The jobs can be almost anything, I think. I think it comes down to having enough flexibility in terms of working hours, holidays, income and the sort. I know many people who’ve been borderline pro musicians as university students, some who work as construction workers and some who have an academic career. If you have the desire and will to succeed, you can combine whatever job with a semi-professional music career.

Having said that, I think you’re not alone with dreams like that. Who wouldn’t like to have a full-time job and a successful music career on the side? Makes it sound too easy, methinks. Takes a lot of hard work but also pure luck to establish yourself even as a relatively known artist.


Oh yeah, having a day job and a “successful” career in music on the side basically means you’ll be working two jobs, only one of which you get paid for. It’s a lot of work, even for musicians on the lowest ladder, by which I mean musicians with enough of a following that they’re not just known locally, have a record deal and / or play regular tours. I spend around 10-20 hours a week making music or practising on my own, and then all the shows and band practise and studio time on top. Personally I could not fit kids or a more demanding career into the equation.


Thanks so much for the answers so far!
Yes, to clarify: Making real money is a non-goal, there are certainly easier ways to make money and I also fear that making it for the money would kill the joy of it. If anything, music is a money-sink, especially as I love hw.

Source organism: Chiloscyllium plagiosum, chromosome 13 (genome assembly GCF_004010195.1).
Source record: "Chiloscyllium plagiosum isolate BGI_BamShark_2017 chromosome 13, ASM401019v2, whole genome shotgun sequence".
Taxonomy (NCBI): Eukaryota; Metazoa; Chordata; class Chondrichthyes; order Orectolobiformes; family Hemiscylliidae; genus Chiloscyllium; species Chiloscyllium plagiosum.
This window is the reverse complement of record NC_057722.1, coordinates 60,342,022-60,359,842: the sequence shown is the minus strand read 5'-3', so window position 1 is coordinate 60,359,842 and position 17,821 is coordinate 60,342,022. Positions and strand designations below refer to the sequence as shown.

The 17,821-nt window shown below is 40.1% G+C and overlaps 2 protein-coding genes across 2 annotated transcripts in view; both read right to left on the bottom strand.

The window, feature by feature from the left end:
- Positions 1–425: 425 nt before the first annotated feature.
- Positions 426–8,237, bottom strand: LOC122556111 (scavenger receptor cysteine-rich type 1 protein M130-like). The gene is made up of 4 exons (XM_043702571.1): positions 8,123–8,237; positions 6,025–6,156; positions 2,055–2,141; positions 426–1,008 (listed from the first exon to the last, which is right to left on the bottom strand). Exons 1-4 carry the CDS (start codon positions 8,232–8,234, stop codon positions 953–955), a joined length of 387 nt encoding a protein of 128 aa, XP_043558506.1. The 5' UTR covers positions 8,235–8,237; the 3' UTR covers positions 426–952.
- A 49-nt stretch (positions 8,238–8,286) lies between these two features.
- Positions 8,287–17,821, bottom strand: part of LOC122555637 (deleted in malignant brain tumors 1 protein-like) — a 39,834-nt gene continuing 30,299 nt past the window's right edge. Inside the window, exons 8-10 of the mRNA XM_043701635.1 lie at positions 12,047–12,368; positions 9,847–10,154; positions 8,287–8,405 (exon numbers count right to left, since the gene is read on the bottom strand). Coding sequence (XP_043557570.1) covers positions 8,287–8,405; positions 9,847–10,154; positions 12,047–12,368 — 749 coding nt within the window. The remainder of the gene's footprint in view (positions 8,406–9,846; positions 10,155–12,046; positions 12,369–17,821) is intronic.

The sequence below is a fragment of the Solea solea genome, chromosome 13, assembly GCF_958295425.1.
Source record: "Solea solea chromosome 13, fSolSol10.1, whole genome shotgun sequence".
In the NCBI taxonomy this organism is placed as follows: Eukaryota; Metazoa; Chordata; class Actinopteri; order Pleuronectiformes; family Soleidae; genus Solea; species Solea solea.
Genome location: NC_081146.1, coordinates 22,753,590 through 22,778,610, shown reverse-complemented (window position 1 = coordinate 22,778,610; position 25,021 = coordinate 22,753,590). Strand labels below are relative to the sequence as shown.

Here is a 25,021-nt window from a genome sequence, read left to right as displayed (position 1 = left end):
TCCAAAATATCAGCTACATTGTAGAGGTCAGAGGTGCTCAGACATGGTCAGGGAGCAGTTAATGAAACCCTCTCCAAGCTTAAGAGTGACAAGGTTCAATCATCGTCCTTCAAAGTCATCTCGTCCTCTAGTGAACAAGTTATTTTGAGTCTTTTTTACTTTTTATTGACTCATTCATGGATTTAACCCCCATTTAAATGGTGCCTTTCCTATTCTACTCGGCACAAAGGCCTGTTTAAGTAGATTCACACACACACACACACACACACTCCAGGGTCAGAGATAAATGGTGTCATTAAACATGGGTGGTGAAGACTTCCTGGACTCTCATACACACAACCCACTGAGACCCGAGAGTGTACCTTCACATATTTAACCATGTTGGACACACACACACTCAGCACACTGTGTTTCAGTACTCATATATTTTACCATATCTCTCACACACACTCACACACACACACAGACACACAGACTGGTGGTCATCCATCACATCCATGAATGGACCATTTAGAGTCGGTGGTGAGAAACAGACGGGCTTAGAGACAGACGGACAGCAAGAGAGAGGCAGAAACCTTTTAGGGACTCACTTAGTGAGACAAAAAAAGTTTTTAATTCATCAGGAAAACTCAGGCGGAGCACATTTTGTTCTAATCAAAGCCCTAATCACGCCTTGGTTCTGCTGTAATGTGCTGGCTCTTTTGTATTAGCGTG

“secret is no kids” <- That may be true in my case, thanks for the reinforcement. Indeed, I am willing to sacrifice having a family/kids, as music seems to be a more important goal - I am lucky as current gf tends to agree. (A rare find in this regard, I tend to think)

So, making money out of music is not the goal, but for example being able to perform on an underground festival with some hundred people actually enjoying and feeling the music is a good measure of being successful in the sense I mean it.


This is basically where we are with the band, we can tour and get invited to play festivals where we always play at the smallest stage, hah. The other guys in the band have families, one even has a fairly demanding job as well but for them, it’s a real juggle but doable, just needs an understanding and sympathetic significant other to pull off.

Unless you get really lucky, it will take years to reach that point. Slowly building up a fan base and navigating the often really frustrating low level music business where everyone is trying to rip you off. If I were to give any advice, it’s two things:

  1. Pay a professional to design you a logo and your merch.
  2. Pay a professional to mix and master your stuff, at least until you learn how to do it well enough to sound pro.

Logo and graphics is not necessarily a big investment, but definitely one of the most overlooked ones. As sad as it is, image is what gets you more attention than your music. If your logo or aesthetics in general look cheap, most people will pass. Then if your music sounds amateurish, more people will pass. Doesn’t really matter how good the music is, really.


I dont know if there is an underground scene in the classic pre 2000 sense
you can start here
this board is full of talented and successful musicians , producers etc…and helpful


do you have a soundcloud account?

like to check it out.
thank you

happy new year